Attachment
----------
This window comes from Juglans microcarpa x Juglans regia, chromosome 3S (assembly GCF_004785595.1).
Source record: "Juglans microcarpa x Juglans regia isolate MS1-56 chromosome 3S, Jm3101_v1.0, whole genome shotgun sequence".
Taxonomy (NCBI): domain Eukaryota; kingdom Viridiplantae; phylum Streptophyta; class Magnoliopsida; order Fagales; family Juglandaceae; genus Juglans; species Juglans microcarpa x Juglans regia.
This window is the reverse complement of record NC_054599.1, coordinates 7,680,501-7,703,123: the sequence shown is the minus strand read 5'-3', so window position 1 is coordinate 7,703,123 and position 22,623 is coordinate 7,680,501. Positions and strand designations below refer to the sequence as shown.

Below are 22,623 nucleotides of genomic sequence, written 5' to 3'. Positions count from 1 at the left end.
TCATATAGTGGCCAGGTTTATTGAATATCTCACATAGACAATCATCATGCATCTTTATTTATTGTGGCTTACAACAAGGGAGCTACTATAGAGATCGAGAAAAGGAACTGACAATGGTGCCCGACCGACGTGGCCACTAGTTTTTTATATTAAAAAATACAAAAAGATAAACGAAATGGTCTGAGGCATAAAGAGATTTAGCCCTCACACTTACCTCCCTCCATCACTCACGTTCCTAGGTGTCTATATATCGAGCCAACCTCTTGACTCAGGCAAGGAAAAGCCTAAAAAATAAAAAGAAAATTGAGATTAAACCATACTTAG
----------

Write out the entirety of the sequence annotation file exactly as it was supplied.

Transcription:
This window comes from Juglans microcarpa x Juglans regia, chromosome 3S (assembly GCF_004785595.1).
Source record: "Juglans microcarpa x Juglans regia isolate MS1-56 chromosome 3S, Jm3101_v1.0, whole genome shotgun sequence".
Taxonomy (NCBI): domain Eukaryota; kingdom Viridiplantae; phylum Streptophyta; class Magnoliopsida; order Fagales; family Juglandaceae; genus Juglans; species Juglans microcarpa x Juglans regia.
This window is the reverse complement of record NC_054599.1, coordinates 7,680,501-7,703,123: the sequence shown is the minus strand read 5'-3', so window position 1 is coordinate 7,703,123 and position 22,623 is coordinate 7,680,501. Positions and strand designations below refer to the sequence as shown.

Below are 22,623 nucleotides of genomic sequence, written 5' to 3'. Positions count from 1 at the left end.
TCATATAGTGGCCAGGTTTATTGAATATCTCACATAGACAATCATCATGCATCTTTATTTATTGTGGCTTACAACAAGGGAGCTACTATAGAGATCGAGAAAAGGAACTGACAATGGTGCCCGACCGACGTGGCCACTAGTTTTTTATATTAAAAAATACAAAAAGATAAACGAAATGGTCTGAGGCATAAAGAGATTTAGCCCTCACACTTACCTCCCTCCATCACTCACGTTCCTAGGTGTCTATATATCGAGCCAACCTCTTGACTCAGGCAAGGAAAAGCCTAAAAAATAAAAAGAAAATTGAGATTAAACCATACTTAG